Wednesday, May 01, 2002

Andrew Sullivan think celibacy is an unreasonable burden, and supplies as evidence his own struggles when he was chaste.

I also remained chaste until I married in my mid-twenties, and I have to say I never experienced the nerosies and other symptoms Sullivan describes because of it. I'll allow that perhaps Sullivan's struggles had another dimension since he believed that his orientation was somehow wrong.

What I found interesting is that Sullivan never mentions praying to God to help him in his struggle. If chastity is seen as a burden that one must shoulder alone, Sullivan is right, it is unreasonable. But if it is seen as part of an expression of one's love for God (and for me, love of my wife before I even knew her) that God can help us with, then it's not unreasonable.

My favorite line of scripture is the angel's line to Mary after telling her that her cousin Elizabeth is pregnant -- "Nothing will be impossible with God." Difficult, yes, but not impossible.


Hate to get pendantic on you, but I am a catechist, and these terms get thrown around a lot, and often used incorrectly.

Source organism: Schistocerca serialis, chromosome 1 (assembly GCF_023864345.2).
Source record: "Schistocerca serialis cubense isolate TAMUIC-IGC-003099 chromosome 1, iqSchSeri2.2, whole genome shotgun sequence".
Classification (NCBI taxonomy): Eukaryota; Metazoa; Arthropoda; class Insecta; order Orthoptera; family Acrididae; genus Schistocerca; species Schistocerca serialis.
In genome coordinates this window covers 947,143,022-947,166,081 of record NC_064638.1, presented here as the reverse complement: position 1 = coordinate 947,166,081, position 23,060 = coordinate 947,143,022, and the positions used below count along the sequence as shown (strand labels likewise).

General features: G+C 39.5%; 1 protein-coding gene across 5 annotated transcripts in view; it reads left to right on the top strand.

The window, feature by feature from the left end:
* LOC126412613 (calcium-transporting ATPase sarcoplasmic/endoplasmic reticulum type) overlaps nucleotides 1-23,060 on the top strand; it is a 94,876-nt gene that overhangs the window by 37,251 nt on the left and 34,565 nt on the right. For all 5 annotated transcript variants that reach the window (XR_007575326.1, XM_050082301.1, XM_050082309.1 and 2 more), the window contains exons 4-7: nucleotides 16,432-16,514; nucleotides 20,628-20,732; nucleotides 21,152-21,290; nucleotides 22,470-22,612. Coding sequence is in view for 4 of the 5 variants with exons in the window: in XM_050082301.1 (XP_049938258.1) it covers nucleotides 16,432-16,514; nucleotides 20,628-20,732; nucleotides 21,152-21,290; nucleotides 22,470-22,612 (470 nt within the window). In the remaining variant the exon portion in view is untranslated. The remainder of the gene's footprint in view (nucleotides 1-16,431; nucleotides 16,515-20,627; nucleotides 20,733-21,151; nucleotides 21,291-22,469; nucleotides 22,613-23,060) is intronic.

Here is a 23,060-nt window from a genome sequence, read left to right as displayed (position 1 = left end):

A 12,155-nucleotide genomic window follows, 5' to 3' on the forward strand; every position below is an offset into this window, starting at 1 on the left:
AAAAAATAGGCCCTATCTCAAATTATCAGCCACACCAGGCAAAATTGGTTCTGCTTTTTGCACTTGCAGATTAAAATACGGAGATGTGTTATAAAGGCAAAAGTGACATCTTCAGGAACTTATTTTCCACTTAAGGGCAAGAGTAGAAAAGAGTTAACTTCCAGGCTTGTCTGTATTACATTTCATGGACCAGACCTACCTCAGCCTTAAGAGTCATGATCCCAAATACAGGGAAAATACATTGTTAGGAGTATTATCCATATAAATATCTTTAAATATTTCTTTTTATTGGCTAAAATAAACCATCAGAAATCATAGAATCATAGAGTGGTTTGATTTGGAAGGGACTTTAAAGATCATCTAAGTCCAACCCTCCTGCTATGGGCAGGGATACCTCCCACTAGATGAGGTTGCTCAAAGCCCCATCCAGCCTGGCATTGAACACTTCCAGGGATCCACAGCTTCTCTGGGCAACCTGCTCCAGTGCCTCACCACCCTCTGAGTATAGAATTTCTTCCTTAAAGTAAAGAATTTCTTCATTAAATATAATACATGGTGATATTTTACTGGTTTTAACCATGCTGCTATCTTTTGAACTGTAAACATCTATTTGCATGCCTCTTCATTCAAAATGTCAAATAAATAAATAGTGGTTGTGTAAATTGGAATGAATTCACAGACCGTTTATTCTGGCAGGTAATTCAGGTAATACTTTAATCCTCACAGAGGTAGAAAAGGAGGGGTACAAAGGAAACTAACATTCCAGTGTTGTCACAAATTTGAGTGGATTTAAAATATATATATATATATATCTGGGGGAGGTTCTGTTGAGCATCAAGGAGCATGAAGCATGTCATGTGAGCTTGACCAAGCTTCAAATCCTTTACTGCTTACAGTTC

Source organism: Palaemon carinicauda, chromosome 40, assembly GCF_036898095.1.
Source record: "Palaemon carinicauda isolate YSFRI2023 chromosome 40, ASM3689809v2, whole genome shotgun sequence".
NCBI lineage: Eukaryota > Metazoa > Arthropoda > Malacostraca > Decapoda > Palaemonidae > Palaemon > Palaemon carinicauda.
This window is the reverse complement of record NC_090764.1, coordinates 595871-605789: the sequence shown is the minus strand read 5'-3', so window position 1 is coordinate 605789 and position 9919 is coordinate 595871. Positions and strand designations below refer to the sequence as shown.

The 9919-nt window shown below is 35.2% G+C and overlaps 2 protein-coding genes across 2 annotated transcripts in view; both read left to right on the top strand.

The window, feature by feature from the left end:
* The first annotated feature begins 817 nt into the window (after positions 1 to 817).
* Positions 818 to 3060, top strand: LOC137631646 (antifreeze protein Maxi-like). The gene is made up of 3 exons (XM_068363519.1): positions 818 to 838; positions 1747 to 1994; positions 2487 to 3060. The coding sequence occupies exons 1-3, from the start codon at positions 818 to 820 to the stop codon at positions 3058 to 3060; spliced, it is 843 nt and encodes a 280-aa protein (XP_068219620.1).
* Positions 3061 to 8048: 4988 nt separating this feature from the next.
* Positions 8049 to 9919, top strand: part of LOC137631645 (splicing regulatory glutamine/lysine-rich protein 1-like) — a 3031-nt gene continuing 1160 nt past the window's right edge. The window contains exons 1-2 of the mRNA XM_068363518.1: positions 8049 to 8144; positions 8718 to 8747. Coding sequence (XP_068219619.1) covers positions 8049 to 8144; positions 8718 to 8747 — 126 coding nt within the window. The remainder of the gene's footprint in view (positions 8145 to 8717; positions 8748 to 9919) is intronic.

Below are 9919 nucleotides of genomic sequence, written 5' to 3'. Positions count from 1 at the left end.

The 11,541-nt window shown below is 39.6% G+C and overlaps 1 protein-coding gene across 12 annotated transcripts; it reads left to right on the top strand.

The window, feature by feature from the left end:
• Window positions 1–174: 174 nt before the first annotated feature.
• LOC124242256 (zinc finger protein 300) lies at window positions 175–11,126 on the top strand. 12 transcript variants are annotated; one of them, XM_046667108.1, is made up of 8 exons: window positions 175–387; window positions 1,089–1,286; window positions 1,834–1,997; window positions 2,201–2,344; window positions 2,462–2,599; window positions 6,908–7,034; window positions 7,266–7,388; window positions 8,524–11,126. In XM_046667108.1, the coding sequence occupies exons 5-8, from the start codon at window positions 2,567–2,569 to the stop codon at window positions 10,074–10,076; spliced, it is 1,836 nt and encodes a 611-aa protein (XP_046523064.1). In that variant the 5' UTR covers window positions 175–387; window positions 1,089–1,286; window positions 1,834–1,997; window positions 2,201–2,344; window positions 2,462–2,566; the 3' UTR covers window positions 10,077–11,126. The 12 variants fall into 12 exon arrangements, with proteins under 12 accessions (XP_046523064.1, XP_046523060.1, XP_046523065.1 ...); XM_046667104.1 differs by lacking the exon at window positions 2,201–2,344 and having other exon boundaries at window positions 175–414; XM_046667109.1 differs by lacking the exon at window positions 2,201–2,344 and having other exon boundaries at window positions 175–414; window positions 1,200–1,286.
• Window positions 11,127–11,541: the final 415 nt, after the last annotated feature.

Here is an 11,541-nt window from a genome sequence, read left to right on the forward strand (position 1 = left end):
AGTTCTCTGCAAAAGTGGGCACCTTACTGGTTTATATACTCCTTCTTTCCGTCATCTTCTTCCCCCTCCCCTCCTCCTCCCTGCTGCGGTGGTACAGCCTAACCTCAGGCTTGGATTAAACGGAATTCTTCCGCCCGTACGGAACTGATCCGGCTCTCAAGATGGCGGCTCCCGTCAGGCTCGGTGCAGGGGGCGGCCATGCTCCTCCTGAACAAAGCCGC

• Celibacy means not marrying. So a vow of celibacy, in and of itself, does not preclude sex.
  • Chastity is a positive virtue that all Catholics are called to that entails a healthy integration between one's sexual life and the rest of one's life.

For those who aren't married, chastity includes refraining from sexual intercourse. So when a priest takes a vow of celibacy, that combined with his commitment to chastity make this tantamount to committing to a lifetime of sexual abstinence.

But chastity encompasses more than just not having sex. For married Catholics, not having any sex with one's spouse would be unchaste. As I said above, it's a positive virtue that speaks to what we do as well as what we don't do.
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